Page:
Abstract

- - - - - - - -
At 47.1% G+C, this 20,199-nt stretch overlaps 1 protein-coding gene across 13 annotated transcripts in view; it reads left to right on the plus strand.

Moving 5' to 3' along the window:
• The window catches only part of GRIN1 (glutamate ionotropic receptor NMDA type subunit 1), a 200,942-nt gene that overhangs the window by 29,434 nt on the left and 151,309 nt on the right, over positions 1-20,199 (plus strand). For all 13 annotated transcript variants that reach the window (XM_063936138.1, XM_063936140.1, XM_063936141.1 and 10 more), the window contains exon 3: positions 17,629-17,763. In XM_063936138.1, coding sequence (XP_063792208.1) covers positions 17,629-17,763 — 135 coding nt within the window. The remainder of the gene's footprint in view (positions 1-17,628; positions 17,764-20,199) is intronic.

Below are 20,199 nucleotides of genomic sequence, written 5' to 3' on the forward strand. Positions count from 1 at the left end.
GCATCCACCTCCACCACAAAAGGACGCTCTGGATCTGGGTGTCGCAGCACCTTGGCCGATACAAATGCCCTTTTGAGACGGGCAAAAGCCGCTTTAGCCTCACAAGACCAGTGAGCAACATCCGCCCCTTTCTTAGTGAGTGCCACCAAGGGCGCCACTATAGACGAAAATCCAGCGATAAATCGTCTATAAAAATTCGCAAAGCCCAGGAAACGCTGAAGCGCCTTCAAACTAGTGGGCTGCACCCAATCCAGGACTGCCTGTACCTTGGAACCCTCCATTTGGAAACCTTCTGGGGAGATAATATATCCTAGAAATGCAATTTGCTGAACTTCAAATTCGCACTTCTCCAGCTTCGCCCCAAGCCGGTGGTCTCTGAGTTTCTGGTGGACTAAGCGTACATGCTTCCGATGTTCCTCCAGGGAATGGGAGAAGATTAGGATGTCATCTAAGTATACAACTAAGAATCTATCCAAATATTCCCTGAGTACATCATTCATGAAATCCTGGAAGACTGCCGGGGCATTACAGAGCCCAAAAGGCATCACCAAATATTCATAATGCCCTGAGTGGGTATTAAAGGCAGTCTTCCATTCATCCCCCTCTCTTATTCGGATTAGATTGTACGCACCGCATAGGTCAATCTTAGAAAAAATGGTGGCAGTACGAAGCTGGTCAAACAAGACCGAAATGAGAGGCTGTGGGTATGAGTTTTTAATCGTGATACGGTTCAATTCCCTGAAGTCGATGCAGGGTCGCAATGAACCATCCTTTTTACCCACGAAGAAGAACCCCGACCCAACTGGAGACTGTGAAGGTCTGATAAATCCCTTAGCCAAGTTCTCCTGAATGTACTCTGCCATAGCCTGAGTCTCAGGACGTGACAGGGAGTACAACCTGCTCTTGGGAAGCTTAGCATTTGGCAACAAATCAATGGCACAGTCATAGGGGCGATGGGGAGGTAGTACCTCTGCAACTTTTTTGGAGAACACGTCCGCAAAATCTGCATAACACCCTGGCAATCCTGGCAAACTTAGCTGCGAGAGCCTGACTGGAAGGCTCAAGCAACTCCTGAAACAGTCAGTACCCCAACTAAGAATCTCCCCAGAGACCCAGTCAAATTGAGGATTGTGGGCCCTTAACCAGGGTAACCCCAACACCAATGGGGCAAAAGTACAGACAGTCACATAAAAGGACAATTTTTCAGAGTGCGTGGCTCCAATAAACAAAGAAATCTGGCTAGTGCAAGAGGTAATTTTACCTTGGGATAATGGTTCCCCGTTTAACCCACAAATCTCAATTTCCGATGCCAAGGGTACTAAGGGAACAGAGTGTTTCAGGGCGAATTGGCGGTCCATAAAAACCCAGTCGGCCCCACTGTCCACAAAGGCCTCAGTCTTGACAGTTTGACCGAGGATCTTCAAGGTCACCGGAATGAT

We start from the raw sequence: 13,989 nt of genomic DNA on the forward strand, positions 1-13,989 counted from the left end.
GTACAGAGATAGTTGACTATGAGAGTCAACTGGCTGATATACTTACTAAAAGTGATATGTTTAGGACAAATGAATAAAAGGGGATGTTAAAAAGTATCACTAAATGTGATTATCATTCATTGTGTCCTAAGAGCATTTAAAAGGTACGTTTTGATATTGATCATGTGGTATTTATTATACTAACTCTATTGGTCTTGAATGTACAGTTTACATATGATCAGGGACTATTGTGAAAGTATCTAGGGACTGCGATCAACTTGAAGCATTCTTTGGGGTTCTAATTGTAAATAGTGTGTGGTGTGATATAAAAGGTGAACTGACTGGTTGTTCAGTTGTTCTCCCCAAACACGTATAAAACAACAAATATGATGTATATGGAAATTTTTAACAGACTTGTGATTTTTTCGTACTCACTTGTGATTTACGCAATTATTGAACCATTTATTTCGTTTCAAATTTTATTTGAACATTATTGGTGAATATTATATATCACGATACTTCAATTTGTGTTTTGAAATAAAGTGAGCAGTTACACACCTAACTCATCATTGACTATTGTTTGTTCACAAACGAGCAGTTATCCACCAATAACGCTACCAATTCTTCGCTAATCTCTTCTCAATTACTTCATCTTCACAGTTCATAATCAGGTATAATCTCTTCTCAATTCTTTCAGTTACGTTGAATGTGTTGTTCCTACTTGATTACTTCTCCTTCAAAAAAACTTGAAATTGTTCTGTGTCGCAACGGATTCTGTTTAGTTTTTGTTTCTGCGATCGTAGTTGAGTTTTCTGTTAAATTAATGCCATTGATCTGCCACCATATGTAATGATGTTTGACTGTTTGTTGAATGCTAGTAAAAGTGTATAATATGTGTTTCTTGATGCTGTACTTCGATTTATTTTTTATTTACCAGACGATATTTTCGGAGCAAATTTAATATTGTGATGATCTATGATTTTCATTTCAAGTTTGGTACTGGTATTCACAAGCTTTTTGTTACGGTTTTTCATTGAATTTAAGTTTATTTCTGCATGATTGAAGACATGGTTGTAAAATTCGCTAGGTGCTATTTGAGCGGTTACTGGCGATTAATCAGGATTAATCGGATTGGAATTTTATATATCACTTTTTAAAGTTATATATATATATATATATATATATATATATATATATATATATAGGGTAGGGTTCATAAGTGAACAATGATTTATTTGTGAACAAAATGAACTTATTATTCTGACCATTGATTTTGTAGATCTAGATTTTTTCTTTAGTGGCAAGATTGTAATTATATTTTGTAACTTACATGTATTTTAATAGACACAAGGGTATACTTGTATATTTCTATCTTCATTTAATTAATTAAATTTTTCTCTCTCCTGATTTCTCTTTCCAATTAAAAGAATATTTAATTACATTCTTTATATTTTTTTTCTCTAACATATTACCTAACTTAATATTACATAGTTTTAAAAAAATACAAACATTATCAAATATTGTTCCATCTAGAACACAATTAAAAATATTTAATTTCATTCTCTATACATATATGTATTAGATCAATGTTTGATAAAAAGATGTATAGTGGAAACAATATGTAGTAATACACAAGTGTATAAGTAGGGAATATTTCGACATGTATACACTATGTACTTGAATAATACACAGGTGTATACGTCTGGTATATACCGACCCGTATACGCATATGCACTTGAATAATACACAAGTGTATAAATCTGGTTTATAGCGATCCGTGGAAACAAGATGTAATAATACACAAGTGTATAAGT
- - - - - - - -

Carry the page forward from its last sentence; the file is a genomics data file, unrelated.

Concepcion del Oro, the second largest copper producing district of Mexico, contains sulfide and iron oxide minerals disseminated in skarn matrix surrounding a granodiorite stock. The age (K-Ar) of the stock is 40 + or - 1.2 m.y. and the end of mineralization occurred at least 38 + or - 1.2 m.y. ago, indicating that mineralization was approximately contemporaneous with emplacement.Far from the stock wollastonite is prominent, although temperatures were too low to produce it in a closed environment. Streaming, ascending-fluids presumably removed CO 2 as rapidly as formed, thereby facilitating the reaction between limestone and enclosed siliceous layers. With increasing metasomatism andradite garnet and other calc-silicates formed, mainly within limestone but also replacing adjacent granodiorite. Magnetite, the earliest metallic mineral, occurs in limestone as well as skarn, but pyrite, specularite, chalcopyrite, and the stilfo-salts (listed in approximate order of deposition) are restricted to skarn.Variations of oxygen fugacity and temperature during mineralization are indicated by at least four alternating generations of magnetite and hematite. The range in f (sub O 2 ) is 10 (super -18) to 10 (super -25) atm. Coexisting pyrite during late-stage mineralization fixes the f (sub S 2 ) at 10 (super -6+ or -2) atm.Quartz was deposited after most metallic minerals. Fluid inclusion filling temperatures indicate a formation temperature of 350 degrees + or - 35 degrees C, the minimum temperature of mineralization. Pyrrhotite indicates a (questionable) formation temperature of 500 degrees C and a heat-flow estimate demonstrates that the maximum temperature at the igneous contact was approximately 500 degrees C, suggesting that metallic mineralization was initiated at the highest temperatures within the contact aureole.Nearby mesothermal to epithermal deposits at Providencia are related to those at Concepcion del Oro. Both deposits are adjacent to essentially identical stocks, occur within the same sedimentary horizons and both occur at or close to the igneous contacts. A genetic correspondence between these deposits, as well as between hydrothermal and contact metasomatic ores in other areas, suggests that the two types of deposits are fundamentally related. Moreover, measured temperatures of Concepcion del Oro ores fall within the range accepted for hypothermal deposits. It is suggested that these contact metasomatic deposits are properly classified as a particular type within the larger genetic group of high temperature hydrothermal deposits.

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